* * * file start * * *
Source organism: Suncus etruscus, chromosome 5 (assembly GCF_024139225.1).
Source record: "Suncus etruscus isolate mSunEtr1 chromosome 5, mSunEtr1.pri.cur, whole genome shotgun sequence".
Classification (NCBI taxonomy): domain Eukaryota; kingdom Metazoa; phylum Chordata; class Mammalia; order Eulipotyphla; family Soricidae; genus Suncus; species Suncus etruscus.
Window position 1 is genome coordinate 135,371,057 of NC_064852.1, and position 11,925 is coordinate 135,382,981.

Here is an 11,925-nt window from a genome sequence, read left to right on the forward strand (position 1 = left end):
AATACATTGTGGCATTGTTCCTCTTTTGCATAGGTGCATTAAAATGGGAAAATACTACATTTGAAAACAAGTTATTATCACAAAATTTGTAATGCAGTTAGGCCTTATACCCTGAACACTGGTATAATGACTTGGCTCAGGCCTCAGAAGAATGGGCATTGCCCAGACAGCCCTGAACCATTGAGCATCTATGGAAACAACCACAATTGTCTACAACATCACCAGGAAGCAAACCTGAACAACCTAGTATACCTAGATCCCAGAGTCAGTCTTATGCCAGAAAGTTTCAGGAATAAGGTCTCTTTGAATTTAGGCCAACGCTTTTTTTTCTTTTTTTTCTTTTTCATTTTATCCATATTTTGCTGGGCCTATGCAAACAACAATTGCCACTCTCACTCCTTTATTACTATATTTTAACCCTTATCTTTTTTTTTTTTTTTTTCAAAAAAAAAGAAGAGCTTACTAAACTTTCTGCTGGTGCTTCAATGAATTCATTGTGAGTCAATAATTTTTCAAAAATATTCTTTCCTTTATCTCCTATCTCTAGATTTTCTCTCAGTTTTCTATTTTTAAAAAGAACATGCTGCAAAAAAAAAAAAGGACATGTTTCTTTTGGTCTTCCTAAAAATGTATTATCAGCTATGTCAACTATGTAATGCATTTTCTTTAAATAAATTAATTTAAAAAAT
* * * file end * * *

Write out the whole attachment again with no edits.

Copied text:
Source organism: Suncus etruscus, chromosome 5 (assembly GCF_024139225.1).
Source record: "Suncus etruscus isolate mSunEtr1 chromosome 5, mSunEtr1.pri.cur, whole genome shotgun sequence".
Classification (NCBI taxonomy): domain Eukaryota; kingdom Metazoa; phylum Chordata; class Mammalia; order Eulipotyphla; family Soricidae; genus Suncus; species Suncus etruscus.
Window position 1 is genome coordinate 135,371,057 of NC_064852.1, and position 11,925 is coordinate 135,382,981.

Here is an 11,925-nt window from a genome sequence, read left to right on the forward strand (position 1 = left end):
AATACATTGTGGCATTGTTCCTCTTTTGCATAGGTGCATTAAAATGGGAAAATACTACATTTGAAAACAAGTTATTATCACAAAATTTGTAATGCAGTTAGGCCTTATACCCTGAACACTGGTATAATGACTTGGCTCAGGCCTCAGAAGAATGGGCATTGCCCAGACAGCCCTGAACCATTGAGCATCTATGGAAACAACCACAATTGTCTACAACATCACCAGGAAGCAAACCTGAACAACCTAGTATACCTAGATCCCAGAGTCAGTCTTATGCCAGAAAGTTTCAGGAATAAGGTCTCTTTGAATTTAGGCCAACGCTTTTTTTTCTTTTTTTTCTTTTTCATTTTATCCATATTTTGCTGGGCCTATGCAAACAACAATTGCCACTCTCACTCCTTTATTACTATATTTTAACCCTTATCTTTTTTTTTTTTTTTTTCAAAAAAAAAGAAGAGCTTACTAAACTTTCTGCTGGTGCTTCAATGAATTCATTGTGAGTCAATAATTTTTCAAAAATATTCTTTCCTTTATCTCCTATCTCTAGATTTTCTCTCAGTTTTCTATTTTTAAAAAGAACATGCTGCAAAAAAAAAAAAGGACATGTTTCTTTTGGTCTTCCTAAAAATGTATTATCAGCTATGTCAACTATGTAATGCATTTTCTTTAAATAAATTAATTTAAAAAAT